Barrie Medellin has used all of her accrued leave time on her hospitalization before the twins’ birth, as well as recovering from multiple surgeries, numerous doctor appointments and tests.   

Also eligible for the vacation donation program are MnDOT employeesAnne Caron, Office of Materials & Road Research; Donna Koren, Operations Division; Bruce Madson, transportation generalist in District 6; Tom Brown, transportation generalist in District 2; Donald Obernolte, Office of Environmental Stewardship; Kyle Goosman, District 8 transportation generalist senior; and Thomas Bredemus, Statewide Radio System Radio Operations Center.

To donate vacation hours, go to the Employee Self Service website and click “Other Payroll” and then “Leave Donations.” The site allows employees to view a list of all state employees eligible for the program and to enroll as a recipient.



New library materials include work co-authored by MnDOT employee

By Marilee Tuite, MnDOT Research Services & Library

New library materials are now available. This issue highlights the recently completed District Bicycle Plans and lists the new book, Traffic Safety Culture: Definition, Foundation, and Application, which was co-authored by MnDOT employee Katie Fleming-Vogl, implementation manager, Office of Research and Innovation.

New Library Materials is a compilation of new titles and other resources added to the library collection during the previous month. If you would like to be added to the distribution list or have any questions, email MnDOT Library or send requests via the Ask a Librarian webpage.



Transportation System Management software updated

By Joseph Palmersheim

The Office of Transportation System Management recently released Enterprise MnDOT Mapping Application and updates to the Roadway and Characteristics Editor Request.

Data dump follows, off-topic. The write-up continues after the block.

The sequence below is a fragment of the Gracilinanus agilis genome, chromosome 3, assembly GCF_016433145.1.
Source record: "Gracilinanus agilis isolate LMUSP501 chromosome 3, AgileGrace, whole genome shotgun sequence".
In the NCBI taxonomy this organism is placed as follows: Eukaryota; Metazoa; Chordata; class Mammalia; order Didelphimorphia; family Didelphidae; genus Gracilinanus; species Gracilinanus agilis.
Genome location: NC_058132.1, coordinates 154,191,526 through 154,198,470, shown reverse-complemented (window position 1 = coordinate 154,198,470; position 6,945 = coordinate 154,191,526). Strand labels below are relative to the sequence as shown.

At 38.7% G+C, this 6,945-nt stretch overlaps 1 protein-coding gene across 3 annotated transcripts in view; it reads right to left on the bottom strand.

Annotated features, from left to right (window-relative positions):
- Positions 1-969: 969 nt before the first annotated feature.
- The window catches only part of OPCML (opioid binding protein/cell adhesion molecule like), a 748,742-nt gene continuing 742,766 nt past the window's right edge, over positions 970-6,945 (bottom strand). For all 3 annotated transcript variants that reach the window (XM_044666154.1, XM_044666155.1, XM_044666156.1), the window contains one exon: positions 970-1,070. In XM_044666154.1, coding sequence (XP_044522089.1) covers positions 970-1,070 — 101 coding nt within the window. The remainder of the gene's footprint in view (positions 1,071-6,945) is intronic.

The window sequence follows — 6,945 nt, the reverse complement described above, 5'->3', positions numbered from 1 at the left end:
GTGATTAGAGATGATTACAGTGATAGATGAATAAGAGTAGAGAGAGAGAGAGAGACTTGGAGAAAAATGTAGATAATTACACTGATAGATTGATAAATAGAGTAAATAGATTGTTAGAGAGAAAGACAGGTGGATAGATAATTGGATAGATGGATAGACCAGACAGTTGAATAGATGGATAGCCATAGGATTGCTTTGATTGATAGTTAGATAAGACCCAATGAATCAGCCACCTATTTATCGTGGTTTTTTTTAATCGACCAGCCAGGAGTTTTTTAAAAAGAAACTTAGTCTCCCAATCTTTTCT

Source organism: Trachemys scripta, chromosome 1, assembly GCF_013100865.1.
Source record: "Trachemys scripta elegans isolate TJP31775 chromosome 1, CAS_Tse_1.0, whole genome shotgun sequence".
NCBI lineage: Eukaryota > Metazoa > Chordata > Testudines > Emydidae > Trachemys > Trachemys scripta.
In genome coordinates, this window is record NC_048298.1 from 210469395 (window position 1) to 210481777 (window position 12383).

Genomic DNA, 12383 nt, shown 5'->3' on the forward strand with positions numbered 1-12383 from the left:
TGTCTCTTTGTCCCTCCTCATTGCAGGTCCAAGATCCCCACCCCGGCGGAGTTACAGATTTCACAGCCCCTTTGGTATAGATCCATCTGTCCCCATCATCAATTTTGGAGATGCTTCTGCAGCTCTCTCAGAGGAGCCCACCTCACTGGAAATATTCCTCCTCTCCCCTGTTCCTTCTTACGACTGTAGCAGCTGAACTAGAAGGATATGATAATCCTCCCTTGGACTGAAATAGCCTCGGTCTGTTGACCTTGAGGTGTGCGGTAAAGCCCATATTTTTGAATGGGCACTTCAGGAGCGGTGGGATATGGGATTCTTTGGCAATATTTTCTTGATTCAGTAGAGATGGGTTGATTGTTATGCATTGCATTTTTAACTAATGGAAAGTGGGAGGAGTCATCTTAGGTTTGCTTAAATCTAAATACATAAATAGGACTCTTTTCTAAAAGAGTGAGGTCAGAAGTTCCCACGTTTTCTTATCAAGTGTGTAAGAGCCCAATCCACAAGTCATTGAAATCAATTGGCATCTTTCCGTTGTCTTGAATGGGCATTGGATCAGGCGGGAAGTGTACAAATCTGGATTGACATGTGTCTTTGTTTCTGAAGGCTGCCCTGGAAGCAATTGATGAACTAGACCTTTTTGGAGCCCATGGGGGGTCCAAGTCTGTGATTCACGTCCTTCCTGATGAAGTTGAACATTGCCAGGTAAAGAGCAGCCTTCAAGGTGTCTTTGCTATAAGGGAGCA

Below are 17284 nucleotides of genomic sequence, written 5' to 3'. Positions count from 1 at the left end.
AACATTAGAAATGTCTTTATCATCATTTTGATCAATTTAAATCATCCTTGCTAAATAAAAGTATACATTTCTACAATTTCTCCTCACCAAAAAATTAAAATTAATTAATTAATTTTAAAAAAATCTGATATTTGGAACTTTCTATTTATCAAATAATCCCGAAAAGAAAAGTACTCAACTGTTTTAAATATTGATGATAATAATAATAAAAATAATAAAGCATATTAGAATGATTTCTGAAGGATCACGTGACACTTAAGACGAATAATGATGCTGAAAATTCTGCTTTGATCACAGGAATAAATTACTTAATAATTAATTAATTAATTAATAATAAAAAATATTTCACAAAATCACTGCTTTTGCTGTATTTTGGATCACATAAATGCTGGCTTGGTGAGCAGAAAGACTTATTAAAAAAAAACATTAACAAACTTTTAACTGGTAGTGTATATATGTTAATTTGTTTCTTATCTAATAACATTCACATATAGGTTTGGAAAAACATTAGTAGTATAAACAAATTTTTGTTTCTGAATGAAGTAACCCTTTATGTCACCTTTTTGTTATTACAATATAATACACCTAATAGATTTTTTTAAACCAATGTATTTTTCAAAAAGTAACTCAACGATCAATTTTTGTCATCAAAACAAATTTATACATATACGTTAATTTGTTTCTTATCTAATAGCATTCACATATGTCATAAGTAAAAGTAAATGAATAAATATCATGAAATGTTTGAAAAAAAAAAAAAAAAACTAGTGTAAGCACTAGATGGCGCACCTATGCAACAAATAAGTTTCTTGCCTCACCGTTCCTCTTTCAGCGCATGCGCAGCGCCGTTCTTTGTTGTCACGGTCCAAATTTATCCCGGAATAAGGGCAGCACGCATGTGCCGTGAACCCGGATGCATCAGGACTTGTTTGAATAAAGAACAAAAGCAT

EMMA is a replacement for the old Interactive BaseMap, which used data frozen in 2014. EMMA uses updated data from the Linear Referencing System, and includes transportation-related data developed for use in a geographic information system. It has both transportation data (public roads, airports, etc.) and boundary information (state, county, city, township, state and federal parks, forests, tribal lands) accurate within +/- 40 feet. EMMA allows users to view the data in a browser or load the data service in their own software, e.g., ArcGIS. Users also may view, save and print maps.

In addition to having current data, much of the data has gone or is going through clean-up efforts.  Reference (mile) Post data is also being reviewed, updated and compared to data collected from LiDAR last year.  Visit the LRS webpage for more information on what posts have been updated.

RACER is a web-based issue-tracking application. Users can submit requests for data corrections to the LRS data viewed in EMMA or other MnDOT applications. Requesters are automatically notified when their request is being worked on or completed and who is working on it.